I mentioned yesterday how we have to start planning for the long stretch; we can’t take any of the old models for granted any more. The drive for normalcy should be a drive to find what can be different not how we get back to what we did before.
We can’t take the workforce for granted any more. Their absence in the workplace – if in knowledge work – is a reminder that things will have to be very different. I saw this yesterday as someone delivered a session to 5 participants in a space that would have held 20 beforehand.
Go back through your strategic plan for learning. How far were you away from what REALLY happened as opposed to what you thought it would be like? Your plan for workplace learning needs to be looking 6 months ahead, 2 years ahead, 5 years ahead. Your plan needs to reflect locations, timetables, technologies, role and task design, and the crushing realisation that we need to be more fluid than we ever have before.
Where did money get spent during the lockdowns on learning? Now see what the most effective learning activities were. If the two are aligned you’re in a good place. If they didn’t, don’t try and create a correlation between spend and the things you want to have been good. How effective were those small discussion groups that people self organised? How many times did people trade messages in WhatsApp and Teams groups that you didn’t (and don’t) know about?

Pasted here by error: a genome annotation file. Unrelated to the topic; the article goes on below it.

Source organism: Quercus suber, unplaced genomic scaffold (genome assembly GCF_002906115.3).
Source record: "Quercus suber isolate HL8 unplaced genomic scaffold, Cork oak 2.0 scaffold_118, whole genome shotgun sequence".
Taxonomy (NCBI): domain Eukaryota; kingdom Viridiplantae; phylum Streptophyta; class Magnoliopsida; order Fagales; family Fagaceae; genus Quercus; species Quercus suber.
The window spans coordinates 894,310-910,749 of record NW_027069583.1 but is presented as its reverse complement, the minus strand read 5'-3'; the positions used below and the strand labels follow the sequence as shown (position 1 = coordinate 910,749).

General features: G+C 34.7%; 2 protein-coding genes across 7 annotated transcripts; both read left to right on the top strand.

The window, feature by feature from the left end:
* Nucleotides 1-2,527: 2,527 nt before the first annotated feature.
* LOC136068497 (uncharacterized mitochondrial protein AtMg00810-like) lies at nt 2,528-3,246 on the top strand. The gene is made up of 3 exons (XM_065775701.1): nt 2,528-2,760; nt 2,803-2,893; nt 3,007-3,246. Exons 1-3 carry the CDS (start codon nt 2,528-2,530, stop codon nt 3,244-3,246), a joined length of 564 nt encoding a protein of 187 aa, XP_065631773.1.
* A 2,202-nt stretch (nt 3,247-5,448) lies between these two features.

Where did you spend your time? Where will you spend your time now? Carry out a ratio analysis looking at how much time you spent on:
You MUST prove the value of your efforts – not in a pedagogical way but in a pound, dollars, and cents way. You need to make the business realise you’re going to make them better, not tell them what they shouldn’t do.
What research did you carry out over the lockdown period? I’d guess many LnD people spent a lot more time seeing how to do things differently. That time you spent then should be replicated and multiplied. R&D into new, improved, better, cheaper, faster, clearer, tidier, and defter support should be your priority. How did you manage sickness absence training online over the last 6 months? Are you going to try and replicate that in a training room that only holds a third of the people you need it to?
Cut your content. You don’t need to force people to do so much to access something else; that horse has bolted and they’ll look something up on YouTube or ask their connections. No-one’s going to wait 6 weeks for a course that may – or may not – fit what they need now. That doesn’t mean flex and produce quicker; it means produce what’s needed, not what everyone has always said what’s needed.
The time is now – don’t waste it. No-one’s going to reward you for taking things back, embrace the opportunity and remember #ItStartsWithMe.